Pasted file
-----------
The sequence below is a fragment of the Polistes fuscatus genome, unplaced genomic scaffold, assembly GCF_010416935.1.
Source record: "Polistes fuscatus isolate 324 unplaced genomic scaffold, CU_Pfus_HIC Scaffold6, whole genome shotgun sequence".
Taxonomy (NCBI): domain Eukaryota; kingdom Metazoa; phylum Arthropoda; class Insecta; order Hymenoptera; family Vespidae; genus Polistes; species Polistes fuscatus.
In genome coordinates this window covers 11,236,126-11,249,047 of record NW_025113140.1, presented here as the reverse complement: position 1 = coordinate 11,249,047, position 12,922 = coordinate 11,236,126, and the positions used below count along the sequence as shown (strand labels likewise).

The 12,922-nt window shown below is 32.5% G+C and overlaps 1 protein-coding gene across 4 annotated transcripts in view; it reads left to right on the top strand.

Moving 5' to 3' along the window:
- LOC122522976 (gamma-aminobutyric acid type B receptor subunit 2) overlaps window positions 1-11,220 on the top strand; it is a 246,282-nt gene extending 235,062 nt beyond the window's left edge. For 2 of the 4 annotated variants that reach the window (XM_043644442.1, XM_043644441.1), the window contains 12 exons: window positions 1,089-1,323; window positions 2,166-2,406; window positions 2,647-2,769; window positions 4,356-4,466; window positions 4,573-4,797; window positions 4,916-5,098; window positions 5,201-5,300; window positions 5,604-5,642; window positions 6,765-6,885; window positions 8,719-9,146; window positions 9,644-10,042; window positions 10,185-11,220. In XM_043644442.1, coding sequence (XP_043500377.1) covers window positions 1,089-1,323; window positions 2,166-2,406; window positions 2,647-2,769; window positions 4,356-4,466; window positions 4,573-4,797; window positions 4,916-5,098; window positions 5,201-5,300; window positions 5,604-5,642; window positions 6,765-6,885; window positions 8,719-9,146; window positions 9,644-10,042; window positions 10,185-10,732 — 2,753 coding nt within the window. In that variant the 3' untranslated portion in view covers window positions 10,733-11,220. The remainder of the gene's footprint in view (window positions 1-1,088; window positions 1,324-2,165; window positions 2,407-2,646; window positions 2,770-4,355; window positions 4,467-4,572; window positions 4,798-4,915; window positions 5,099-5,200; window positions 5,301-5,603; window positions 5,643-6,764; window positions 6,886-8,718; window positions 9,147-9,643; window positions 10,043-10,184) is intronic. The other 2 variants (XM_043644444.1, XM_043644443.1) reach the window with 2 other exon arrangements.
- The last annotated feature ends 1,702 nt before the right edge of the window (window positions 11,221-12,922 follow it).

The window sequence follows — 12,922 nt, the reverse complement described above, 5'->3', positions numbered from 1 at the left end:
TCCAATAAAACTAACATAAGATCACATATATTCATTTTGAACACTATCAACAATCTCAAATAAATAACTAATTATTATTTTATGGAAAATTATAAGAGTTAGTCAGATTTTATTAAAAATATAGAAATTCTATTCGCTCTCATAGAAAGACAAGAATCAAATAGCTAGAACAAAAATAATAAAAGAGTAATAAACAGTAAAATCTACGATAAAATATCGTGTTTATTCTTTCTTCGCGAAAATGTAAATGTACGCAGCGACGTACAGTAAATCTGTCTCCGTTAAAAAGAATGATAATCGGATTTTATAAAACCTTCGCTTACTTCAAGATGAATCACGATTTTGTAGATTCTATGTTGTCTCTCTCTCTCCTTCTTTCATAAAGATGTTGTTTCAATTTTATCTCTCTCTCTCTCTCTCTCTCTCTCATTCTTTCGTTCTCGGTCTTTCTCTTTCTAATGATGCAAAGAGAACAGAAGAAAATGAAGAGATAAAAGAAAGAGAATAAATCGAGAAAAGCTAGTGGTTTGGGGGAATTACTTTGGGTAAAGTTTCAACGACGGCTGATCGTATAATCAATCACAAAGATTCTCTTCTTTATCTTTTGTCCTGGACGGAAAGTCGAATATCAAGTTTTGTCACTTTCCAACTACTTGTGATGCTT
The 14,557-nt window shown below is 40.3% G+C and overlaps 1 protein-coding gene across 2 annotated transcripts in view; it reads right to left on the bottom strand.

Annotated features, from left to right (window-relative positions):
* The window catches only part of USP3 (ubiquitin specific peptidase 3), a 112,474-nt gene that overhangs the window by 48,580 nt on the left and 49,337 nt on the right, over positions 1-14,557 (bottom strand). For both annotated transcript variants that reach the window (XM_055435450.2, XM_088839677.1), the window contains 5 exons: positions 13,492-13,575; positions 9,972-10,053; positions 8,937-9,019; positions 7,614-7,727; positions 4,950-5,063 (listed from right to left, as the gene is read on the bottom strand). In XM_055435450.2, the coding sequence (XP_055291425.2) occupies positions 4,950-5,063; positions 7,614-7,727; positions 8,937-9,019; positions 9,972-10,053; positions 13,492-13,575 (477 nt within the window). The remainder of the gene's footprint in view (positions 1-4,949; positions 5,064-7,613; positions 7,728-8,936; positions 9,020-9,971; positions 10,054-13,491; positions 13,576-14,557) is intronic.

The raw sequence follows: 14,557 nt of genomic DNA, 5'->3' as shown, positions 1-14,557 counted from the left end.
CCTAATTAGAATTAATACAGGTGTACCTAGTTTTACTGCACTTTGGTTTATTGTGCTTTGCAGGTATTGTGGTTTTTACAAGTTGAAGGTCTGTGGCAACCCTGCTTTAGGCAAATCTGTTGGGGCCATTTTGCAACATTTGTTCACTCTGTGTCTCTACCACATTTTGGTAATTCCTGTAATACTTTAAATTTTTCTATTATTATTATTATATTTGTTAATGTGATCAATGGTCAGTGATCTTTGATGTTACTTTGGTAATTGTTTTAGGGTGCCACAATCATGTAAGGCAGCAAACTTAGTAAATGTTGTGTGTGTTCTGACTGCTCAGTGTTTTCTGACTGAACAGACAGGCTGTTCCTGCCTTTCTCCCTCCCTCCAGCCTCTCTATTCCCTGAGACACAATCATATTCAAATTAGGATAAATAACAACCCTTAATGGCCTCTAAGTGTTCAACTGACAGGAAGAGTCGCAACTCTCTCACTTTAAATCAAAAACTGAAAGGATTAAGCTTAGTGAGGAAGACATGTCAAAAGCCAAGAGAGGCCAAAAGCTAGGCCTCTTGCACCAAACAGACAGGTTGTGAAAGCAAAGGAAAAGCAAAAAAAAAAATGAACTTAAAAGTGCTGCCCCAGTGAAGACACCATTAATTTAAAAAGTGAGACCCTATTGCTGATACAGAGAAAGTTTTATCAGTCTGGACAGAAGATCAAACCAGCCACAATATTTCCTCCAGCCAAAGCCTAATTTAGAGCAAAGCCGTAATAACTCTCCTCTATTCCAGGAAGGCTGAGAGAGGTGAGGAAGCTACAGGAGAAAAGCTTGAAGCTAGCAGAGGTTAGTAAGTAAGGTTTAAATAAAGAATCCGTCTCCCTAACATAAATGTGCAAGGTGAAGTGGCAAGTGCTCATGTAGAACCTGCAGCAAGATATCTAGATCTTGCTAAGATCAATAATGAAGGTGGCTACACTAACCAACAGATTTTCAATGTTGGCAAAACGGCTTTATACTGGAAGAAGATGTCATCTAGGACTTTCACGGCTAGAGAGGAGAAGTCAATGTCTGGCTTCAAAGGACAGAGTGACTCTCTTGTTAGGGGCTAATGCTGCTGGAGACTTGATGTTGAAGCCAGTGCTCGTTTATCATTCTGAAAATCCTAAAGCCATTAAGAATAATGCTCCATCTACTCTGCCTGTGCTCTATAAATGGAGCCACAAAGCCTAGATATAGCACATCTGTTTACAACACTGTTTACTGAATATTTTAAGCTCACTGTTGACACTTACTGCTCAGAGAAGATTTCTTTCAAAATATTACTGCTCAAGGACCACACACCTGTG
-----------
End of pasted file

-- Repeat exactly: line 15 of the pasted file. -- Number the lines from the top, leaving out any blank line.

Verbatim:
CCTAATTAGAATTAATACAGGTGTACCTAGTTTTACTGCACTTTGGTTTATTGTGCTTTGCAGGTATTGTGGTTTTTACAAGTTGAAGGTCTGTGGCAACCCTGCTTTAGGCAAATCTGTTGGGGCCATTTTGCAACATTTGTTCACTCTGTGTCTCTACCACATTTTGGTAATTCCTGTAATACTTTAAATTTTTCTATTATTATTATTATATTTGTTAATGTGATCAATGGTCAGTGATCTTTGATGTTACTTTGGTAATTGTTTTAGGGTGCCACAATCATGTAAGGCAGCAAACTTAGTAAATGTTGTGTGTGTTCTGACTGCTCAGTGTTTTCTGACTGAACAGACAGGCTGTTCCTGCCTTTCTCCCTCCCTCCAGCCTCTCTATTCCCTGAGACACAATCATATTCAAATTAGGATAAATAACAACCCTTAATGGCCTCTAAGTGTTCAACTGACAGGAAGAGTCGCAACTCTCTCACTTTAAATCAAAAACTGAAAGGATTAAGCTTAGTGAGGAAGACATGTCAAAAGCCAAGAGAGGCCAAAAGCTAGGCCTCTTGCACCAAACAGACAGGTTGTGAAAGCAAAGGAAAAGCAAAAAAAAAAATGAACTTAAAAGTGCTGCCCCAGTGAAGACACCATTAATTTAAAAAGTGAGACCCTATTGCTGATACAGAGAAAGTTTTATCAGTCTGGACAGAAGATCAAACCAGCCACAATATTTCCTCCAGCCAAAGCCTAATTTAGAGCAAAGCCGTAATAACTCTCCTCTATTCCAGGAAGGCTGAGAGAGGTGAGGAAGCTACAGGAGAAAAGCTTGAAGCTAGCAGAGGTTAGTAAGTAAGGTTTAAATAAAGAATCCGTCTCCCTAACATAAATGTGCAAGGTGAAGTGGCAAGTGCTCATGTAGAACCTGCAGCAAGATATCTAGATCTTGCTAAGATCAATAATGAAGGTGGCTACACTAACCAACAGATTTTCAATGTTGGCAAAACGGCTTTATACTGGAAGAAGATGTCATCTAGGACTTTCACGGCTAGAGAGGAGAAGTCAATGTCTGGCTTCAAAGGACAGAGTGACTCTCTTGTTAGGGGCTAATGCTGCTGGAGACTTGATGTTGAAGCCAGTGCTCGTTTATCATTCTGAAAATCCTAAAGCCATTAAGAATAATGCTCCATCTACTCTGCCTGTGCTCTATAAATGGAGCCACAAAGCCTAGATATAGCACATCTGTTTACAACACTGTTTACTGAATATTTTAAGCTCACTGTTGACACTTACTGCTCAGAGAAGATTTCTTTCAAAATATTACTGCTCAAGGACCACACACCTGTG